Shaming these countries for “backwardness” and politicizing cultural practices often fuels backlash. When statements rooted in universalism, moralism, and legalism are issued, they inadvertently contribute to nationalist and populist rhetoric by political leaders—rhetoric that needs to be taken seriously. Figures like Brazilian President Jair Bolsonaro, Chinese President Xi Jinping, and Russian President Vladimir Putin, for instance, have all criticized the promotion of human rights as “a project of decadent, out-of-touch bullies” who push their agenda “to replace popular national self-determination with elitist, imperialist cosmopolitanism.”
Despite the increasing geopolitical conversation about Gulf states’ realignment towards these nationalist countries, the reality is that Gulf states remain fundamentally oriented toward the United States and Europe, especially when it comes to security, economics, and culture—including sports. While they primarily invest in the sports industry to generate revenue and integrate into the global economy, they are also motivated by the opportunity to enhance their international prestige, spur local national pride, and gain influence in important transnational business discussions. Gulf countries are projecting that an improved international reputation will lead to growth in economic diversification, tourism, and geopolitical power.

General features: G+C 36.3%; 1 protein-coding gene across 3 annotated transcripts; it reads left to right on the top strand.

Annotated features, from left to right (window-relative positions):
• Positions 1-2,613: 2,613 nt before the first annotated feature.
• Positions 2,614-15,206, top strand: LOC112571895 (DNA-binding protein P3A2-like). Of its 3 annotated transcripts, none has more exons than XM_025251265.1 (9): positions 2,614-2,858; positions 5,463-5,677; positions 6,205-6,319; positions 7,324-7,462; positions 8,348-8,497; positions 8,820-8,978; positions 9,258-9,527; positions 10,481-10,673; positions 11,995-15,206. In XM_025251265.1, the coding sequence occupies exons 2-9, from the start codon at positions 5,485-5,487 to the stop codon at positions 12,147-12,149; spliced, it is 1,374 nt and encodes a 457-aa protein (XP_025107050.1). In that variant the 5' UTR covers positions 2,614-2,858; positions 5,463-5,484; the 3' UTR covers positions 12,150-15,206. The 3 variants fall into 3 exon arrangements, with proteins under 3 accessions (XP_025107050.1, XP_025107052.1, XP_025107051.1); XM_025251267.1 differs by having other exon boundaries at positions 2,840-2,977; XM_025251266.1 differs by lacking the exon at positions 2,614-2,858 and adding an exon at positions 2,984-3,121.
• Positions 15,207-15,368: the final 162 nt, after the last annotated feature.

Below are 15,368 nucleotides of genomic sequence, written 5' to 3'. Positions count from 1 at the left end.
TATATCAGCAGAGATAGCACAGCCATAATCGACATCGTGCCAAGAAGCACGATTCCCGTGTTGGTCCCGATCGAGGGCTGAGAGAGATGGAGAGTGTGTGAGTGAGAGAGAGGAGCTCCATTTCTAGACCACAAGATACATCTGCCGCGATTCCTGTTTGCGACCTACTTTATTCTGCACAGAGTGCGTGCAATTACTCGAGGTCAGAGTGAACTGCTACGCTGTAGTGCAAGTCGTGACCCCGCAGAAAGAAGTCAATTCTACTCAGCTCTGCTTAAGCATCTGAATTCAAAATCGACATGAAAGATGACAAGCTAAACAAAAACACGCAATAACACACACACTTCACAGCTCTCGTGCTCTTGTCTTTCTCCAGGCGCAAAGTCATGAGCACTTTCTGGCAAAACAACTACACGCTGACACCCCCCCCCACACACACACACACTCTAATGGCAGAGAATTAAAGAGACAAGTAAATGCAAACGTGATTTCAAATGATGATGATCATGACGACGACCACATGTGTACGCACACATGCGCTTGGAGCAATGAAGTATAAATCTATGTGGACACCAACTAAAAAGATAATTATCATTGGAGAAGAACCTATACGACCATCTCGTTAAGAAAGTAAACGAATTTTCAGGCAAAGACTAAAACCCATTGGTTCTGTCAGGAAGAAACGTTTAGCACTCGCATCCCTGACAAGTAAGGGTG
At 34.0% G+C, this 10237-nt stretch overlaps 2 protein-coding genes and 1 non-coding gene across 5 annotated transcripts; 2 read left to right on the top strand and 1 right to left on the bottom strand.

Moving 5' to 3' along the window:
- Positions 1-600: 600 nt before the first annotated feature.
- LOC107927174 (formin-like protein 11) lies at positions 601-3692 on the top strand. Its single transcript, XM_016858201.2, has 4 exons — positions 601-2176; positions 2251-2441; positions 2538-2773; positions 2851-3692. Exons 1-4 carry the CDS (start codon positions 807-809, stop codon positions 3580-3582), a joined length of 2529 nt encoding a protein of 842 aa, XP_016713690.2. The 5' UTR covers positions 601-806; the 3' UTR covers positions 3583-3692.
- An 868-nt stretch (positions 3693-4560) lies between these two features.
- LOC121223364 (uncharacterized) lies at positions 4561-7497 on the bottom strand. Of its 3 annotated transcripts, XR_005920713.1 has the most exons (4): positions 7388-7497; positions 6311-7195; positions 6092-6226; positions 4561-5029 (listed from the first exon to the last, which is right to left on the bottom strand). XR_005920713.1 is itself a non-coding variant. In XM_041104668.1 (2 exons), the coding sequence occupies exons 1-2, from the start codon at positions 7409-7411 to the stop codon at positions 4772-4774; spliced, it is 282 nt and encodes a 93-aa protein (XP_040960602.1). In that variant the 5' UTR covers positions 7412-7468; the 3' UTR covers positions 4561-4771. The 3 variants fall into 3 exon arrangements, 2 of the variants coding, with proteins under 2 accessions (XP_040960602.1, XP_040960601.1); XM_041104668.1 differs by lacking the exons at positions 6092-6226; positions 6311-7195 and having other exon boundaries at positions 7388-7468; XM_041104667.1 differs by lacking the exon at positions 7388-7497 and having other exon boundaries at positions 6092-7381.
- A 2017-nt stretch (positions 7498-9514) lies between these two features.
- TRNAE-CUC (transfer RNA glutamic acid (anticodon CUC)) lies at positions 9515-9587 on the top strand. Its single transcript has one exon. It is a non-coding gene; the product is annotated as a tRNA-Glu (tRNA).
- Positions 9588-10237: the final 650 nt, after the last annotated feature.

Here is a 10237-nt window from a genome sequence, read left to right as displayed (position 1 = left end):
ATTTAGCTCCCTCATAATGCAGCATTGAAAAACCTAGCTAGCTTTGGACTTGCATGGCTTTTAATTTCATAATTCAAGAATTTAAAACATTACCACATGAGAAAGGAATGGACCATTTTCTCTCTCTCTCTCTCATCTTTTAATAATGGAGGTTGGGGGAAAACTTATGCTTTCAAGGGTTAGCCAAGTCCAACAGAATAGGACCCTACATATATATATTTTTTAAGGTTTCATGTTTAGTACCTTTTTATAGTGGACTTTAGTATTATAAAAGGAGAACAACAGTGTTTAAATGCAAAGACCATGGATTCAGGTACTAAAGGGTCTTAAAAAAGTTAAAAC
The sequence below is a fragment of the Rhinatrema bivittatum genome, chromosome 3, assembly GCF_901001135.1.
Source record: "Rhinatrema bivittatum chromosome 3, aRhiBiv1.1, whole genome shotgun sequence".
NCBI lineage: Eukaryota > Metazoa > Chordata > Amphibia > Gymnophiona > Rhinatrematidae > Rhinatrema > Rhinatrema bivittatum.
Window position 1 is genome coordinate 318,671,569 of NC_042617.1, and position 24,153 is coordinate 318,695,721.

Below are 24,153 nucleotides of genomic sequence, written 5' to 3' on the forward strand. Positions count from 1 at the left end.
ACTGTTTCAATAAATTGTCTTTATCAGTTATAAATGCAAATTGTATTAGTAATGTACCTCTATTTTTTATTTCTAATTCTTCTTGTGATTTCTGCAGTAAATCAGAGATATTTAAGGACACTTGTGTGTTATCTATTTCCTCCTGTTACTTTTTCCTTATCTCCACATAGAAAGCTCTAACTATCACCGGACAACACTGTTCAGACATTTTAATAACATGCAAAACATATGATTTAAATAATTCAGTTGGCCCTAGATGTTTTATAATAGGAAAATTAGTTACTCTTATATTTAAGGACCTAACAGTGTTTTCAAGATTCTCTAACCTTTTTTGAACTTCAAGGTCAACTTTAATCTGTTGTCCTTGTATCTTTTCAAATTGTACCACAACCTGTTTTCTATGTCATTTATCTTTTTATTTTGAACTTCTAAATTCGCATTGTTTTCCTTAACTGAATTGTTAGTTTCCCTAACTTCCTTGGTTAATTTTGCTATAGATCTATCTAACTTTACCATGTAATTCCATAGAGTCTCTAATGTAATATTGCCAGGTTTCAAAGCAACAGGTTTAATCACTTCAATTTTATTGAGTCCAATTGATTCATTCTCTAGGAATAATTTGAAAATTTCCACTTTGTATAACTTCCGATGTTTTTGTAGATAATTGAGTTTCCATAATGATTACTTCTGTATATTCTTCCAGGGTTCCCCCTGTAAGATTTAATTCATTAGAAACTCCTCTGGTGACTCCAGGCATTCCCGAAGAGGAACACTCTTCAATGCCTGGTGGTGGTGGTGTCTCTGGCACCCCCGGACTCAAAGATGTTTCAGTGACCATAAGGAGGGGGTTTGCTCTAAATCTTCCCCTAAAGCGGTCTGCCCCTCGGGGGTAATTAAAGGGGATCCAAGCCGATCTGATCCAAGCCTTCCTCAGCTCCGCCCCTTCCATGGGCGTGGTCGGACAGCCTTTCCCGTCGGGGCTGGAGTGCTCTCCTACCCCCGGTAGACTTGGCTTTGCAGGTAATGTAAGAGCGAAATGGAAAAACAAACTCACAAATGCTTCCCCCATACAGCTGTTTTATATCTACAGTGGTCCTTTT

Western states need to utilize this link between global reputation and sports investment to strategically promote liberal values. Instead of relying on idealistic denunciations and moralistic rhetoric, they should strengthen local people’s capacity to fight for their own liberties. Historically, advances in human rights have not been catalyzed by foreign criticism but instead thanks to the “social power of those regimes’ subjects, who directly benefited from an expansion of rights.”
The surge of Gulf involvement in international sports events and in particular the expansion of the U.S. State Department’s Sports Diplomacy program presents an opportunity for these rising powers to unite.
The United States should tie sports diplomacy more closely to human rights
Sports organizations and human rights advocacy share several fundamental values and objectives, such as respect for opponents, playing by rules, and teamwork. Sports empower both players and spectators and have been used to facilitate development and peace projects after conflicts. International sports events have even provided platforms for protests against dictators on a global stage.